Solo exhibit – Far beyond de apple
Nara Roesler Gallery – São Paulo/SP
“Sublimation is a search in the outside world for
the lost body of childhood.”
Norman O. Brown
The human body mobilizes art creation. In contemporary art there is a trend rooted on mental life conditioned by the body’s responses. Unconscious infantile fantasies provide the subliminal script for works of these art representations. Secret stories of love and hate, that initially involve the mother and later the father to form the classical child-mother-father triangle, emerge in these works. Mother and father are seldom featured in whole, for they are victims of the recurrent metonymical practice that turns parts of the human body – breast, mouth, genitals, abdomen, entrails, excrement, etc. – into objects of child desire. These objects of affection or repulse maybe replaced with others to which they are connected one way or another – as, for example, the womb is associated with seed, crust, abode, box and so forth – on which the child projects contradictory feelings of love and/or aggression. This mode of critical interaction yields the ambiguity of the signifiers it elicits. Identities are created, emotions are transferred, and correlations are established without the least observance of convention. In the realm of fantasy and art anything goes.
This art production reaches far beyond narcissistic reverie. It deals with experiences that, having preceded verbalization, are still stressed or mitigated by events that take place later than in the early childhood period. In short, it addresses a subjectivity the existence of which inevitably depends on the other, hence the feelings of anguish, pleasure, and pain. The plunge into the child and family realm – the source of all human social relations – has in Louise Bourgeois its greatest expression. One cannot possibly fail to recognize the drama she enacts in her objects and installations. In her transpositions from the ordinary life to the symbolic, from the anecdotal to the mythic, a constant mode prevails, that of conflicting relationships.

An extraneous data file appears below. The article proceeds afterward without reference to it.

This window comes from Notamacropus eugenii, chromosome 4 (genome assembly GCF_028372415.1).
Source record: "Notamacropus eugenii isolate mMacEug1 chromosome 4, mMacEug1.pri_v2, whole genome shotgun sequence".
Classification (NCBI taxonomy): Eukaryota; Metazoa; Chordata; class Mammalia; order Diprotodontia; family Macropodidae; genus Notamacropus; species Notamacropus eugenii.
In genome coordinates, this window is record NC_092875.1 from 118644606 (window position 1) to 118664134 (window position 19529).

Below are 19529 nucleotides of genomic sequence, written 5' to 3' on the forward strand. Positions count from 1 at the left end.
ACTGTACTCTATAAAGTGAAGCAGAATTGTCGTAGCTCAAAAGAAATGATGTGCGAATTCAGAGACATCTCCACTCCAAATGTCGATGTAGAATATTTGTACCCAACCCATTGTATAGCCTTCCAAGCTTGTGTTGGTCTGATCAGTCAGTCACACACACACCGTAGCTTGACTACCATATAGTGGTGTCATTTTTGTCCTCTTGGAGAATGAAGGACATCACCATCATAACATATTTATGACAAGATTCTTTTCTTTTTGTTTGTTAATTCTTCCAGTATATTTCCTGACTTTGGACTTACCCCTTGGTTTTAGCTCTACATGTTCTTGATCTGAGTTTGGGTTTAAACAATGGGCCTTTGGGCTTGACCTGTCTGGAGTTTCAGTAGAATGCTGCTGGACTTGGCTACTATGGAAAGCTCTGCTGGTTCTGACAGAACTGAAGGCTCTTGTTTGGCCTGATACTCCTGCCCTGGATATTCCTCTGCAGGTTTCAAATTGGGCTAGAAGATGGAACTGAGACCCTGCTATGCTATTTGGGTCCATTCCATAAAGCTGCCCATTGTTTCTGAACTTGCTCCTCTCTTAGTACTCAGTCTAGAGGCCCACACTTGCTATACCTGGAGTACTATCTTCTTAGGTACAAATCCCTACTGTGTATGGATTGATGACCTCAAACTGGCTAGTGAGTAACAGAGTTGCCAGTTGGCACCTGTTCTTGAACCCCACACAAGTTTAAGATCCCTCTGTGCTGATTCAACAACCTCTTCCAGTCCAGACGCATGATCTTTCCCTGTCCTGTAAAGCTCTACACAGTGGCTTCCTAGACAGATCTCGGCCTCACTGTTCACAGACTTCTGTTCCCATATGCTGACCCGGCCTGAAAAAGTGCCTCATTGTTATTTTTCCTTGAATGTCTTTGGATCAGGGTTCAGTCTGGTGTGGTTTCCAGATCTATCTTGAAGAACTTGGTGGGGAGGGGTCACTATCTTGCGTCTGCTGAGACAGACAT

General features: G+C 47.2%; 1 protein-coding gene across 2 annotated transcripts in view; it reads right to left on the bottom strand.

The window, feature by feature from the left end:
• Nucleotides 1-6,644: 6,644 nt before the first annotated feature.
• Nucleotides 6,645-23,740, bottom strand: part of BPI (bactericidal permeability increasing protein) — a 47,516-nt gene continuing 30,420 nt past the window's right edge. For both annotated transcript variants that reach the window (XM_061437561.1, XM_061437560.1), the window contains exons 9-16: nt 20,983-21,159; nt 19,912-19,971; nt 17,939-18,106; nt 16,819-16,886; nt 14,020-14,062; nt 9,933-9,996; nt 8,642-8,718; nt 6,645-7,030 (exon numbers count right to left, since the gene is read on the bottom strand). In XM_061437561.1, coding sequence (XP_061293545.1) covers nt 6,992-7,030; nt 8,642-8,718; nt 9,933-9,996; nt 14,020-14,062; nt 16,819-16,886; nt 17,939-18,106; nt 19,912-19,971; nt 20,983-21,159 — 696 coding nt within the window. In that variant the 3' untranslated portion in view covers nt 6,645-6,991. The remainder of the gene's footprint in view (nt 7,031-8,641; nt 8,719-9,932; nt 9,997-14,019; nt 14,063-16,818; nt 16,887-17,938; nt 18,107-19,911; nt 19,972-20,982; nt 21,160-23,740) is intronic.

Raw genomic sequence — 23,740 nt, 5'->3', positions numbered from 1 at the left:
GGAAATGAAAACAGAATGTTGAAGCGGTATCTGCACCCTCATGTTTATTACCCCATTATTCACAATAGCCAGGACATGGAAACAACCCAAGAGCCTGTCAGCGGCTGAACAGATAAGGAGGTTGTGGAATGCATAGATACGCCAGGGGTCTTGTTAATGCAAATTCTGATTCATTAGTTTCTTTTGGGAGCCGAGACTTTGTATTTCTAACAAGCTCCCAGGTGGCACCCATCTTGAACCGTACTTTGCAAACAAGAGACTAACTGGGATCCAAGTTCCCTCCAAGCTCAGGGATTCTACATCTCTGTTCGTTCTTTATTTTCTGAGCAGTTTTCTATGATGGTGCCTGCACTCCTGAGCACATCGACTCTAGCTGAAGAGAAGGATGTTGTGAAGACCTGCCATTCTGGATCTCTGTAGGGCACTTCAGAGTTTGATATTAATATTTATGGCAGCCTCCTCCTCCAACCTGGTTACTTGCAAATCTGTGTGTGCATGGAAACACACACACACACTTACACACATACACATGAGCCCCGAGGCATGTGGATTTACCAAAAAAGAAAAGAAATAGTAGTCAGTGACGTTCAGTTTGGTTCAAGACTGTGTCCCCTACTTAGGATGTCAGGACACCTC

When Maria Villares began to work with the apple her deep-rooted motivational contents were not yet manifest. In retrospect, the archaic is clearly evinced in her earlier works, particularly in the enormous drawings of 1994 featuring records of driftwood and twigs collected along the seashore and turned into totemic beings floating in a non referential, atemporal space. Earlier yet, she arranged seashells, snail shells, and corals in glass tanks she called dry aquariums. In this case, the organic world was to be observed in vitro, the same detached posture Villares assumed when she first started dealing with the apple.
For along time a discipline typical of science prevailed in her work. After selecting the apples she submitted them to a series of operations to collect information about their various conditions. She examined the fruits, in whole or sliced into thin slices arranged on paper sheets as if they were microscope slides. She noted down any organic and visual alterations such as change in color, staining on the support, peel wrinkling, and pulp dehydration, hardening and mummification. After that Villares took up a series of trials that included photographing and photocopying this material, intervening with registers, and reproducing them through successive operations.